• primary central nervous system;
  • lymphoma;
  • incidence;
  • prognosis;
  • therapy



An excessive increase in the incidence of primary central nervous system lymphoma (PCNSL) has been reported since the mid-1980s in the U.S. and U.K. Clinical studies have shown that radiotherapy and chemotherapy may prolong survival. In the current study, the authors describe the incidence, treatment, and survival of an unselected group of patients with PCNSL in the southern and eastern Netherlands.


Data regarding patients diagnosed between 1989–1994 were obtained from 4 population-based regional cancer registries in the southern and eastern Netherlands (n = 86) and the Eindhoven Cancer Registry for 1980–1988 (n = 6). Lymphomas were registered as PCNSL when a tissue diagnosis of CNS lymphoma was established for a patient with neurologic symptoms (i.e., lymphomas were not necessarily restricted to the CNS at the time of diagnosis). Only patients diagnosed during their lifetime with Stage I disease, Stage “IV” disease (i.e., diffuse CNS lymphoma), or disease of unknown stage were included (63 patients, 8 patients, and 15 patients, respectively, between 1989–1994). For 80 patients (93%) follow-up was complete until January 1, 1997.


Between 1989–1994, an average World Standardized Rate of 2.3 cases and 1.7 cases per 1 million person-years, respectively, was reported for males and females. The median age of the patients at the time of diagnosis was 62 years, and was 66 years for patients with an unknown disease stage. In the area of the Eindhoven Cancer Registry the occurrence of PCNSL more than doubled from < 2% of all histologically confirmed primary CNS malignancies diagnosed between 1980–1985 to approximately 4% of cases diagnosed between 1986–1994. The median survival of all the patients was 4.1 months; the median survival was 5.8 months for patients with limited (Stage I and Stage IV) disease and was 0.6 months for patients with an unknown stage of disease. Approximately 65% of the patients with limited disease received radiotherapy and approximately 35% of such patients received chemotherapy. Furthermore, chemotherapy was given more often to patients age < 60 years who tended to have a slightly better survival than patients age ≥ 60 years.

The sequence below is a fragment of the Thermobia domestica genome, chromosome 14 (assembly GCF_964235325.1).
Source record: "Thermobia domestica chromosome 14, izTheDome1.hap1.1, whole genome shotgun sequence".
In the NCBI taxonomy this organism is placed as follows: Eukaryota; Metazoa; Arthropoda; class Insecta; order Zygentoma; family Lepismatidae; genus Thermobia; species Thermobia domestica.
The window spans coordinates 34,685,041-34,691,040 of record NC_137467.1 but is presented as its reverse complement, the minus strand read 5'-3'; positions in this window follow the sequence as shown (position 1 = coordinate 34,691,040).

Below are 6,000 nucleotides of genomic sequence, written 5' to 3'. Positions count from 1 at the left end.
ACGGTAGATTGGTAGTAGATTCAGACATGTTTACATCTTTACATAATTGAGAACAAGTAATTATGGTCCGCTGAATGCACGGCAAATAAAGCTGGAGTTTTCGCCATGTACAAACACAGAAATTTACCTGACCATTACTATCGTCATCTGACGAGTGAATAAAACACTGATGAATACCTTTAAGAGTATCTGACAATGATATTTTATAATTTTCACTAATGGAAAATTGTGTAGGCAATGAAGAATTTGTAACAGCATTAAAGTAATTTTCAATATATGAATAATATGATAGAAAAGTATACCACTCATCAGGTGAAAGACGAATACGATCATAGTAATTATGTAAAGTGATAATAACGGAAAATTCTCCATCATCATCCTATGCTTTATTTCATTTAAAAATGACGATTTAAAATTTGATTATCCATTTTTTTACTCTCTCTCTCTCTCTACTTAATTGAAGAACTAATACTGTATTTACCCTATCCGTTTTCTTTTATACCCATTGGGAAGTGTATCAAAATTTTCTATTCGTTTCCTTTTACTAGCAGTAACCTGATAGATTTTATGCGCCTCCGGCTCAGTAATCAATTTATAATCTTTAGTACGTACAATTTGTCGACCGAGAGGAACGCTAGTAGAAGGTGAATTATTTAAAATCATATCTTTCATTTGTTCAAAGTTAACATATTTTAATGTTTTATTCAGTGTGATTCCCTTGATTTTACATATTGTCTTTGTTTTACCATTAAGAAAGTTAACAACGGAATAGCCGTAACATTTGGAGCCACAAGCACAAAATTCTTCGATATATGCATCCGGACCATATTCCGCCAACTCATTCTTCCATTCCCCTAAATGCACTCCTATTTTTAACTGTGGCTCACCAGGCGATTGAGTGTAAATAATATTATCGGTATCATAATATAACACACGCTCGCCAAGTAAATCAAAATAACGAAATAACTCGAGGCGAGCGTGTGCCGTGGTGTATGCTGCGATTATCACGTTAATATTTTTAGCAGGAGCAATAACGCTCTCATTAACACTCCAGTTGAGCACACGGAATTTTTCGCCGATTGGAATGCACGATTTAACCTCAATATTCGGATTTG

The increase in the incidence of PCNSL in the 1980s may be explained in large part by changes in diagnostics and registration. The relatively high incidence and low survival rate of PCNSL in the southern and eastern Netherlands reported in the 1990s may be due in part to the inclusion of patients with systemic lymphoma and immunodeficiency disorders. However, a significant improvement in the prognosis of patients with PCNSL in the southern and eastern Netherlands diagnosed in the 1990s is unlikely. Cancer 2002;94:1548–56. © 2002 American Cancer Society.

DOI 10.1002/cncr.10357